24-Hour Concierge: The New Standard in Luxury?

Written By Thomas Faddegon | April 26, 2013
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There once was a time when pampering yourself on a business trip was a way to mitigate the exhausting effects of working on the road. Need to take the edge off after finishing up tomorrow’s presentation at two in the morning? Order late-night room service, and throw in a few bizarre requests for good measure. Nowadays, with the economy gaining traction again, Manhattan’s wealthiest are trying to bring the comfort of a five-star hotel back home, making 24-hour concierge service one of the most sought after amenities in Manhattan luxury buildings.

Concierges at elite firms like Abigail Michaels must be a jack-of-all trades, physically and mentally prepared for mundane and bizarre requests alike. Your typical concierge is still ready to perform routine tasks like making reservations and carrying bags, but their horizons have broadened along with the pocketbooks, appetites, and imaginations of their residents.

A knowledgeable concierge is a flesh-and-blood search engine, able to provide tips on everything from the best restaurants in the area to local contractors. Why spend hours pouring over hundreds of results on Google or Yelp when you can simply make a quick call to the front desk? If you have an issue with your plumbing, a handy concierge can fix it for you. At the very least, they will know a handyman who can.

Requests normally relegated to personal assistants, like planning a romantic date or doing a round of shopping, can easily be accomplished by a concierge. Even dealing with minor medical issues is routine, and tenants often call late at night asking for help with insomnia or a snoring spouse.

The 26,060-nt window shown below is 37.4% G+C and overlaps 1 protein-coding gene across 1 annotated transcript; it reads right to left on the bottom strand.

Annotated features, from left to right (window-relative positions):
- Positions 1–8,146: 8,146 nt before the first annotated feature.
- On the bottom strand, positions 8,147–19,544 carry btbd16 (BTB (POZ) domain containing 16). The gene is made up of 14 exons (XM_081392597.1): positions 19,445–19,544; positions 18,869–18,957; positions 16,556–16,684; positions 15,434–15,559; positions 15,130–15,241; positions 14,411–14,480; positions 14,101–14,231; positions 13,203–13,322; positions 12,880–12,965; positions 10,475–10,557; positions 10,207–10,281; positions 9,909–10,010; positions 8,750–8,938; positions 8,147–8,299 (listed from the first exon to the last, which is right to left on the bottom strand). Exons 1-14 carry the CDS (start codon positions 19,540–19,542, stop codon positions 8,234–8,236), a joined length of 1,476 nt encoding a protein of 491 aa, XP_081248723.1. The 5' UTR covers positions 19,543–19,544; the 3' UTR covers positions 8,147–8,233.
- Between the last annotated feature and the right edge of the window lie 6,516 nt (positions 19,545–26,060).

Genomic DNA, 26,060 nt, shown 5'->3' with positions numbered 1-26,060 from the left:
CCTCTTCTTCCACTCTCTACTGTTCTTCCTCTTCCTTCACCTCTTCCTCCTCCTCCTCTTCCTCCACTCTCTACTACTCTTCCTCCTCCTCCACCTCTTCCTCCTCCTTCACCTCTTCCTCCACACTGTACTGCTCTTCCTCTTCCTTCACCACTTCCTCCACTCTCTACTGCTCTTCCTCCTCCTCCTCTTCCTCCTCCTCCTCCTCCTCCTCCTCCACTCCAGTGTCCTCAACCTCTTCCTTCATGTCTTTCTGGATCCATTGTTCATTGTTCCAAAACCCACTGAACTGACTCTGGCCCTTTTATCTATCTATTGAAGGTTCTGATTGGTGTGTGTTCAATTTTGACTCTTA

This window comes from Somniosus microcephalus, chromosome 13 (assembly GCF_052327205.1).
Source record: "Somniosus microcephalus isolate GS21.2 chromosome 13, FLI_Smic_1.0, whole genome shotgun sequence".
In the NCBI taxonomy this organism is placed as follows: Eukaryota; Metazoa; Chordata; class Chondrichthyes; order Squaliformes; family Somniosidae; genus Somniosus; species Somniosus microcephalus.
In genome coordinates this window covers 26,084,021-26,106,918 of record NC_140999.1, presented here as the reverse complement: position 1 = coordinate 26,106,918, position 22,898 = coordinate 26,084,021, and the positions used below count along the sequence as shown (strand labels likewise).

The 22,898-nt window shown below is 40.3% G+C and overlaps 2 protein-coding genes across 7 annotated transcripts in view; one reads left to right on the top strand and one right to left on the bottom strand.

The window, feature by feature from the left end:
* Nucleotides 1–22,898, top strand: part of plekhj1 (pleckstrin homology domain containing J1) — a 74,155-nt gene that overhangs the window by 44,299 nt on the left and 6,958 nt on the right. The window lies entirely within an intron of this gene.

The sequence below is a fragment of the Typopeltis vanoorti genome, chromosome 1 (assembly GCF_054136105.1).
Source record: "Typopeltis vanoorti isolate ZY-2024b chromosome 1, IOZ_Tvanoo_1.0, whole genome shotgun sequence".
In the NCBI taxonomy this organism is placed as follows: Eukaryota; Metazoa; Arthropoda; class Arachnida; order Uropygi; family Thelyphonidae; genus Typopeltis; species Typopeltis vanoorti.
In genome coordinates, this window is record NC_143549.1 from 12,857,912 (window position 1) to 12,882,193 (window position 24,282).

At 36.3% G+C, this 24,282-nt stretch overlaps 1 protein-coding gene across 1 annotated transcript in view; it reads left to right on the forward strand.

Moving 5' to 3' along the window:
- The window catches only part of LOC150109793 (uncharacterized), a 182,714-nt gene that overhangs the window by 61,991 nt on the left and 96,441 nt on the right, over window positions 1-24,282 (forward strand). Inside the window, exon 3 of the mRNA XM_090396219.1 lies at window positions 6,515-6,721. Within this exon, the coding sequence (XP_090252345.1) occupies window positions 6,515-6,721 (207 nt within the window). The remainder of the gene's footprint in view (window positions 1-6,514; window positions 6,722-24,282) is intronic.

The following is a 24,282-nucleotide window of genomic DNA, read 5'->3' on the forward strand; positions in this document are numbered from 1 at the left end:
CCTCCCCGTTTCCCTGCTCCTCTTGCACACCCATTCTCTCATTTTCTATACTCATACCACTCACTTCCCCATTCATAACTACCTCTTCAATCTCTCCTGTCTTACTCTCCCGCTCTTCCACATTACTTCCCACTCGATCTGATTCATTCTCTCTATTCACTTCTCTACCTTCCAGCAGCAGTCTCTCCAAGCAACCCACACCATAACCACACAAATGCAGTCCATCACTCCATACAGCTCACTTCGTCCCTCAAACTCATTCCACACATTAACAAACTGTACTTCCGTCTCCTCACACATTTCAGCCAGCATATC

As if being part-nanny, part-babysitter, part-assistant and part-information broker wasn’t enough, sometimes concierges even play the part of a best friend. When a resident stumbles in after a night of carousing around Manhattan, sympathetic concierges help them find their apartments, and in bad cases, their beds. Everyone in the business has a story of a particularly intoxicated resident who needed considerable amounts of assistance getting to their room--one even involved the clever use of a luggage cart.

Just a few years ago, there was a distinct change in the requests received by concierges. With actual or impending unemployment on everyones mind, lavish parties at expensive clubs were replaced by small dinner parties at home, and first-class tickets were bought in lieu of private jets. Reservations for five-star restaurants and extravagant shopping trips declined. The money was still flowing, but it was no longer surging. Four years later, business is booming once again.

The drive for round-the-clock concierge is due in part to a rebounding domestic economy, but perhaps more pertinent is an increasingly global economy. American businessmen become accustomed to luxury on frequent trips abroad, while ultra-wealthy foreigners from China and Russia look for pied-a-terres in New York to function as a kind of private hotel with the usual list of amenities.

If you're looking for a luxury building in Manhattan with 24-hour concierge service, take a look at The Continental Towers on the Upper East Side, The Atelier in Clinton, and The Laurence Towers in Murray Hill.

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